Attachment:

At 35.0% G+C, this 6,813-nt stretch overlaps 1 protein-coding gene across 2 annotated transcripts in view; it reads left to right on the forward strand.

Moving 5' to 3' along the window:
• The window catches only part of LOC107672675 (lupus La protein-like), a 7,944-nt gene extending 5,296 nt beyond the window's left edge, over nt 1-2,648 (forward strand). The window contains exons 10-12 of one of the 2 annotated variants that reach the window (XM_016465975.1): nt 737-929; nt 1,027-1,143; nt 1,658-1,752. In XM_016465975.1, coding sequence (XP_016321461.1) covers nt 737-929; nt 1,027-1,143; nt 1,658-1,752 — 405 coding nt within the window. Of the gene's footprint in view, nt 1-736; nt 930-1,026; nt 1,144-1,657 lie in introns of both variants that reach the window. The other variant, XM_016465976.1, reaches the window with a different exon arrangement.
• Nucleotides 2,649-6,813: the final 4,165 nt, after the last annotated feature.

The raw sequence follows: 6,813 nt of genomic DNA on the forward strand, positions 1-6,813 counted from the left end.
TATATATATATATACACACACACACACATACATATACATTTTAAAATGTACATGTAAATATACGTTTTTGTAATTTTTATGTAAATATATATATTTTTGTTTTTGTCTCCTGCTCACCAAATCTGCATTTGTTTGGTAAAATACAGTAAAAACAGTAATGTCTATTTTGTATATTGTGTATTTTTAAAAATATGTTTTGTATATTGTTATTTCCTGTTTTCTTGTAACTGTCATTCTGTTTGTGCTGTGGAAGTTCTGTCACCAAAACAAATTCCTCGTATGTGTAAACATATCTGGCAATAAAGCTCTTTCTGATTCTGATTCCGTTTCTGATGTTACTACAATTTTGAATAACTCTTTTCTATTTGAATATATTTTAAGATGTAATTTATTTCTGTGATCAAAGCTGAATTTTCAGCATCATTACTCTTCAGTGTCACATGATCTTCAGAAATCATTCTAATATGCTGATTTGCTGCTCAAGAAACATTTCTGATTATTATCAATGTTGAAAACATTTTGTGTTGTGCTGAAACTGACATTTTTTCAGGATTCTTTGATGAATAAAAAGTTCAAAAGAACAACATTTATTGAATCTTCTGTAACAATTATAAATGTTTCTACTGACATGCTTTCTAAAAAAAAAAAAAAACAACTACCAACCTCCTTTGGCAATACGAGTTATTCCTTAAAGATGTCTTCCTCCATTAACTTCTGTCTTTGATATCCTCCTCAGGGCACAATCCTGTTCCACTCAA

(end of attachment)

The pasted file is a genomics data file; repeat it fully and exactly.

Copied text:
At 35.0% G+C, this 6,813-nt stretch overlaps 1 protein-coding gene across 2 annotated transcripts in view; it reads left to right on the forward strand.

Moving 5' to 3' along the window:
• The window catches only part of LOC107672675 (lupus La protein-like), a 7,944-nt gene extending 5,296 nt beyond the window's left edge, over nt 1-2,648 (forward strand). The window contains exons 10-12 of one of the 2 annotated variants that reach the window (XM_016465975.1): nt 737-929; nt 1,027-1,143; nt 1,658-1,752. In XM_016465975.1, coding sequence (XP_016321461.1) covers nt 737-929; nt 1,027-1,143; nt 1,658-1,752 — 405 coding nt within the window. Of the gene's footprint in view, nt 1-736; nt 930-1,026; nt 1,144-1,657 lie in introns of both variants that reach the window. The other variant, XM_016465976.1, reaches the window with a different exon arrangement.
• Nucleotides 2,649-6,813: the final 4,165 nt, after the last annotated feature.

The raw sequence follows: 6,813 nt of genomic DNA on the forward strand, positions 1-6,813 counted from the left end.
TATATATATATATACACACACACACACATACATATACATTTTAAAATGTACATGTAAATATACGTTTTTGTAATTTTTATGTAAATATATATATTTTTGTTTTTGTCTCCTGCTCACCAAATCTGCATTTGTTTGGTAAAATACAGTAAAAACAGTAATGTCTATTTTGTATATTGTGTATTTTTAAAAATATGTTTTGTATATTGTTATTTCCTGTTTTCTTGTAACTGTCATTCTGTTTGTGCTGTGGAAGTTCTGTCACCAAAACAAATTCCTCGTATGTGTAAACATATCTGGCAATAAAGCTCTTTCTGATTCTGATTCCGTTTCTGATGTTACTACAATTTTGAATAACTCTTTTCTATTTGAATATATTTTAAGATGTAATTTATTTCTGTGATCAAAGCTGAATTTTCAGCATCATTACTCTTCAGTGTCACATGATCTTCAGAAATCATTCTAATATGCTGATTTGCTGCTCAAGAAACATTTCTGATTATTATCAATGTTGAAAACATTTTGTGTTGTGCTGAAACTGACATTTTTTCAGGATTCTTTGATGAATAAAAAGTTCAAAAGAACAACATTTATTGAATCTTCTGTAACAATTATAAATGTTTCTACTGACATGCTTTCTAAAAAAAAAAAAAAACAACTACCAACCTCCTTTGGCAATACGAGTTATTCCTTAAAGATGTCTTCCTCCATTAACTTCTGTCTTTGATATCCTCCTCAGGGCACAATCCTGTTCCACTCAA